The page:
Reframing perceptions about exercise

By Meghan Feir

With obesity affecting more than 78 million adult Americans in 2013, there is no question a need for practicing healthier habits has arisen.

Emily Bublitz, a Dragon Mentor and senior at MSUM, will be showcasing her presentation “Move It and Lose It: Can Reframing Exercise Increase One’s Intentions to Work Out?” at this year’s Student Academic Conference on April 15. In her presentation, she will use the theory of planned behavior to support her main argument that retraining the way your brain perceives exercise can support healthy endeavors in the long run.

With a passion for running, Bublitz ran three half marathons amidst her busy schedule last year, so this topic is a natural fit for the senior. “There are so many positives and benefits from exercising. From your health to your emotions, it just has an overall positive effect.”

During the presentation, Bublitz will give college undergraduates reframed information to study the effect of temporal framing on exercise intentions. By taking the theory of planned behavior and applying it to a person’s exercising habits, Bublitz hopes to demonstrate reframing how someone perceives increments of exercise, from hours to minutes, will keep them motivated and help them continue a consistent workout routine.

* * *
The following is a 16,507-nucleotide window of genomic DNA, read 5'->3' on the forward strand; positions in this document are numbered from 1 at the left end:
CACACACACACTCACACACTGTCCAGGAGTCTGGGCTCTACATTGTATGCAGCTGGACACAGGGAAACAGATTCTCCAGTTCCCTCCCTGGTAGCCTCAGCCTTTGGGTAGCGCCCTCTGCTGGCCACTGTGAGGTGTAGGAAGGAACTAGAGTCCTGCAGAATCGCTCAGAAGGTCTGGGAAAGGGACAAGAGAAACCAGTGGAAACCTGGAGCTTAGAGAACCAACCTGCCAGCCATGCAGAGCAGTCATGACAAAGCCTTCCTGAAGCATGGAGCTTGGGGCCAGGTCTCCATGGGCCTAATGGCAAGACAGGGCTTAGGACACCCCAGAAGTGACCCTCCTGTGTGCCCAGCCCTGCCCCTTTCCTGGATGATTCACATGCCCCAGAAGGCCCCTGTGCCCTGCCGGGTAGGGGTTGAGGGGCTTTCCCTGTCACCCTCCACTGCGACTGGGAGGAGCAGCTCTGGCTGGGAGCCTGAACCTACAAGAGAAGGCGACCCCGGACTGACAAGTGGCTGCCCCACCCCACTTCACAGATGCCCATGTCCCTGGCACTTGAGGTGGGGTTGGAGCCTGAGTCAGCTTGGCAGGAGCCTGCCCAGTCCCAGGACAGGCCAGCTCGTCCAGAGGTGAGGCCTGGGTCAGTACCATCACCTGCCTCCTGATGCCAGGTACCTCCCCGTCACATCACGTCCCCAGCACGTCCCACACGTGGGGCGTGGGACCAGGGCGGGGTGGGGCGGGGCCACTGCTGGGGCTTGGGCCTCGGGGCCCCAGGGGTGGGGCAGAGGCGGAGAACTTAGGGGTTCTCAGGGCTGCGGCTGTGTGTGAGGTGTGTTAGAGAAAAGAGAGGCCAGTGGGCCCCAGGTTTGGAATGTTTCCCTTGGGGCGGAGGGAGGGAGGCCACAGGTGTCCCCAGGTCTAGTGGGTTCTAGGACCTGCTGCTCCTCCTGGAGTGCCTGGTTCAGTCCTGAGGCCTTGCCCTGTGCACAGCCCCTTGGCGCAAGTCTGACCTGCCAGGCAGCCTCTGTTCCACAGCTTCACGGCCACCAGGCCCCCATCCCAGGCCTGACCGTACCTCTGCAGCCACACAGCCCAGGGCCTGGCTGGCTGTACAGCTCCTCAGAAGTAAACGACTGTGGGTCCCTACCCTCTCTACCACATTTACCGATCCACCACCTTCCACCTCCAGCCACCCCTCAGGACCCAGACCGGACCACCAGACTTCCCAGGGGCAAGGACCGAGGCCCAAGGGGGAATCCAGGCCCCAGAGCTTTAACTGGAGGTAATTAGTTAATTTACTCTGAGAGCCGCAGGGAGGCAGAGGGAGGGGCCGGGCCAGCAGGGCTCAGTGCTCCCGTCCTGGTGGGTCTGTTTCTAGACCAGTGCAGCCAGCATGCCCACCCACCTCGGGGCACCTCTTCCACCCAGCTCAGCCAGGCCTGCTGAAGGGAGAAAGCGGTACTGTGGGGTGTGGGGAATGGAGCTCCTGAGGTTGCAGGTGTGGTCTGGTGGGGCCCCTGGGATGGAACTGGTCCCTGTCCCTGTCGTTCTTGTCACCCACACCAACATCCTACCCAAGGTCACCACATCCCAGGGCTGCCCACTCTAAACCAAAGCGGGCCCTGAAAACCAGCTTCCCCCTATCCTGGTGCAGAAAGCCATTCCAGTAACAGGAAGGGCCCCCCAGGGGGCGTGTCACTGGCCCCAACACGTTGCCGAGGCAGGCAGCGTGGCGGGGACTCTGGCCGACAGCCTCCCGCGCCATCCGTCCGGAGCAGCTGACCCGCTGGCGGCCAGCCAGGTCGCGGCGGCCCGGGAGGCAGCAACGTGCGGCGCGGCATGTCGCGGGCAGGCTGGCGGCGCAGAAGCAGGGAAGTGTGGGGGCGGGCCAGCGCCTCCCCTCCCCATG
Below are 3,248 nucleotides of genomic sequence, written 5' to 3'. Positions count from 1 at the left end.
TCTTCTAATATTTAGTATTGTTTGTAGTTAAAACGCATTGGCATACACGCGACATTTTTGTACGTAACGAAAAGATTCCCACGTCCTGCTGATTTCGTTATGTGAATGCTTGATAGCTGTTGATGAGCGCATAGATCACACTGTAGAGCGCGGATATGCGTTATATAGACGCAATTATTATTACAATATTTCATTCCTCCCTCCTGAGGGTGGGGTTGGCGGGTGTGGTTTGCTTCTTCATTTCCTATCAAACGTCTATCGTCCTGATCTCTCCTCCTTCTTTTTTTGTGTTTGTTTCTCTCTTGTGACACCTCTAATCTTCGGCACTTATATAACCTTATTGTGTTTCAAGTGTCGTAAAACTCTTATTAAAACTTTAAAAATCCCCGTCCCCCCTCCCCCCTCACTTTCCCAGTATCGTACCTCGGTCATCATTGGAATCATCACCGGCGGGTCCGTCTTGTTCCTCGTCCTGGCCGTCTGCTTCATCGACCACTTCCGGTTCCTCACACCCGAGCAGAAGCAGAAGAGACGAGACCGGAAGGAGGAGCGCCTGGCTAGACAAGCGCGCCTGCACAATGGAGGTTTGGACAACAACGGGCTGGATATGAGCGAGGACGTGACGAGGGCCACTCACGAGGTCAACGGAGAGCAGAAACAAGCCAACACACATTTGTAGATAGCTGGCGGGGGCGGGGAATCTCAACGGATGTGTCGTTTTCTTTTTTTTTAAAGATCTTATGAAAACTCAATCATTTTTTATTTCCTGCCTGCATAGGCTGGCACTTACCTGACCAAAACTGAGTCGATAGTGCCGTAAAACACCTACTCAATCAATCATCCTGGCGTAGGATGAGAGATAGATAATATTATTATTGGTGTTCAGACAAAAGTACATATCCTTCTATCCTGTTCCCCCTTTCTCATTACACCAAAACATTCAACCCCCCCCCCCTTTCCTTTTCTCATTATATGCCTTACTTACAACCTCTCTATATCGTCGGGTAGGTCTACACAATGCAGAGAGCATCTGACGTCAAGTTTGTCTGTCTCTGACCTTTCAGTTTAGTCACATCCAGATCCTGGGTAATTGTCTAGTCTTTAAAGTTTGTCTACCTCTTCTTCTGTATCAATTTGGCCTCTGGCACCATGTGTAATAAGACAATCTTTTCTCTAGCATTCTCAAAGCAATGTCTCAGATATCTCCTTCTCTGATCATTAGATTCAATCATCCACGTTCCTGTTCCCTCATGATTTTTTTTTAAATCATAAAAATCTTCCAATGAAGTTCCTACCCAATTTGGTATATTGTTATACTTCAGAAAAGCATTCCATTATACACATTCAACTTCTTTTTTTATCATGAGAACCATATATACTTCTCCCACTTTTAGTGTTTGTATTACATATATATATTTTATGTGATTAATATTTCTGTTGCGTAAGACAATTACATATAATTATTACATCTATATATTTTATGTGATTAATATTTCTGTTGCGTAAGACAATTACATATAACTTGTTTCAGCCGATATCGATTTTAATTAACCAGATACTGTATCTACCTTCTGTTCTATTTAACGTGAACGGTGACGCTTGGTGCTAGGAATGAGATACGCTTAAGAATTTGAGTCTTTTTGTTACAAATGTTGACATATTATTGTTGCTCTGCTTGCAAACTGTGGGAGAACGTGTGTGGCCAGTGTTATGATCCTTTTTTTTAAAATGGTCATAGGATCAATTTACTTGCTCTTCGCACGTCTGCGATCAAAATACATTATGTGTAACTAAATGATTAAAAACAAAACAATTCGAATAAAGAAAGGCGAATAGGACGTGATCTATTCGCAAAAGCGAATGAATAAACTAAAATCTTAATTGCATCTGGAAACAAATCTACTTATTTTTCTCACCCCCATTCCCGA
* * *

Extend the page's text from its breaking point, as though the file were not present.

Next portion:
Although Bublitz will be using exercise as her test field in this study, the theory of planned behavior can be applied to everyday life. “You can take this theory and apply it in various settings – in health communication, in advertising,” Bublitz said. “Whether it’s studying for a test, getting the 4.0 you’ve always wanted, graduating from college, or becoming healthier, it’s really practical. By reframing a message, you can do what you’ve always wanted to do. You just have to look at it in a different way.”

For more information on the Student Academic Conference, visit